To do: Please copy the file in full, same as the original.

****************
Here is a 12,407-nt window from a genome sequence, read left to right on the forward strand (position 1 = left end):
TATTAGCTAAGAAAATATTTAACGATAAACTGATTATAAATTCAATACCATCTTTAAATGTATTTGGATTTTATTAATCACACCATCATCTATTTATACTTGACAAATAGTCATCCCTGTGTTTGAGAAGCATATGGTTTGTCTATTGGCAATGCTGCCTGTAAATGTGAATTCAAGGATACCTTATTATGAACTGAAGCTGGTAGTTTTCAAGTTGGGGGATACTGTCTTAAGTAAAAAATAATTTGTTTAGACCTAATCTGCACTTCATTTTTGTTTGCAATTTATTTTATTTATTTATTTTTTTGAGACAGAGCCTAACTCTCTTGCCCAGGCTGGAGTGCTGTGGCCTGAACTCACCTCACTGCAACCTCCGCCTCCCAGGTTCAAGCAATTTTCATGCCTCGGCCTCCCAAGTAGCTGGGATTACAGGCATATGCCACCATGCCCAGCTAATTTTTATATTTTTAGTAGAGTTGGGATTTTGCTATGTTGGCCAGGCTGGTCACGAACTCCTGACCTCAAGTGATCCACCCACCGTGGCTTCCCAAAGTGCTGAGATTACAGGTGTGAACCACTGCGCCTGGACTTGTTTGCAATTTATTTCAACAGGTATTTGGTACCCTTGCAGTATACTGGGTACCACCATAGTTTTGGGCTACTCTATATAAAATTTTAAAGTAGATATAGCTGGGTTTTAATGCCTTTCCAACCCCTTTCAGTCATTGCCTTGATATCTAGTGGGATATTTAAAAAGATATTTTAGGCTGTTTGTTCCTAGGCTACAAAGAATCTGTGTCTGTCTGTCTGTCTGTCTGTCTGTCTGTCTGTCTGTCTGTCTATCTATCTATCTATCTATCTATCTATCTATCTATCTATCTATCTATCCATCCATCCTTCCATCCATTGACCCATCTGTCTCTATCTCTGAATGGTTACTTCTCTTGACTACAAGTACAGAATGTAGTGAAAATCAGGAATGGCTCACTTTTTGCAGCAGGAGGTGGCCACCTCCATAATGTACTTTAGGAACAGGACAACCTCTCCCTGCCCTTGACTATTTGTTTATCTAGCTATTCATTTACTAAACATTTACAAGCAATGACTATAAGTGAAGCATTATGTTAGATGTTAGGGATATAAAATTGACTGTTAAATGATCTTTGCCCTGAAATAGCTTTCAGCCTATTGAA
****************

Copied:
Here is a 12,407-nt window from a genome sequence, read left to right on the forward strand (position 1 = left end):
TATTAGCTAAGAAAATATTTAACGATAAACTGATTATAAATTCAATACCATCTTTAAATGTATTTGGATTTTATTAATCACACCATCATCTATTTATACTTGACAAATAGTCATCCCTGTGTTTGAGAAGCATATGGTTTGTCTATTGGCAATGCTGCCTGTAAATGTGAATTCAAGGATACCTTATTATGAACTGAAGCTGGTAGTTTTCAAGTTGGGGGATACTGTCTTAAGTAAAAAATAATTTGTTTAGACCTAATCTGCACTTCATTTTTGTTTGCAATTTATTTTATTTATTTATTTTTTTGAGACAGAGCCTAACTCTCTTGCCCAGGCTGGAGTGCTGTGGCCTGAACTCACCTCACTGCAACCTCCGCCTCCCAGGTTCAAGCAATTTTCATGCCTCGGCCTCCCAAGTAGCTGGGATTACAGGCATATGCCACCATGCCCAGCTAATTTTTATATTTTTAGTAGAGTTGGGATTTTGCTATGTTGGCCAGGCTGGTCACGAACTCCTGACCTCAAGTGATCCACCCACCGTGGCTTCCCAAAGTGCTGAGATTACAGGTGTGAACCACTGCGCCTGGACTTGTTTGCAATTTATTTCAACAGGTATTTGGTACCCTTGCAGTATACTGGGTACCACCATAGTTTTGGGCTACTCTATATAAAATTTTAAAGTAGATATAGCTGGGTTTTAATGCCTTTCCAACCCCTTTCAGTCATTGCCTTGATATCTAGTGGGATATTTAAAAAGATATTTTAGGCTGTTTGTTCCTAGGCTACAAAGAATCTGTGTCTGTCTGTCTGTCTGTCTGTCTGTCTGTCTGTCTGTCTGTCTATCTATCTATCTATCTATCTATCTATCTATCTATCTATCTATCTATCCATCCATCCTTCCATCCATTGACCCATCTGTCTCTATCTCTGAATGGTTACTTCTCTTGACTACAAGTACAGAATGTAGTGAAAATCAGGAATGGCTCACTTTTTGCAGCAGGAGGTGGCCACCTCCATAATGTACTTTAGGAACAGGACAACCTCTCCCTGCCCTTGACTATTTGTTTATCTAGCTATTCATTTACTAAACATTTACAAGCAATGACTATAAGTGAAGCATTATGTTAGATGTTAGGGATATAAAATTGACTGTTAAATGATCTTTGCCCTGAAATAGCTTTCAGCCTATTGAA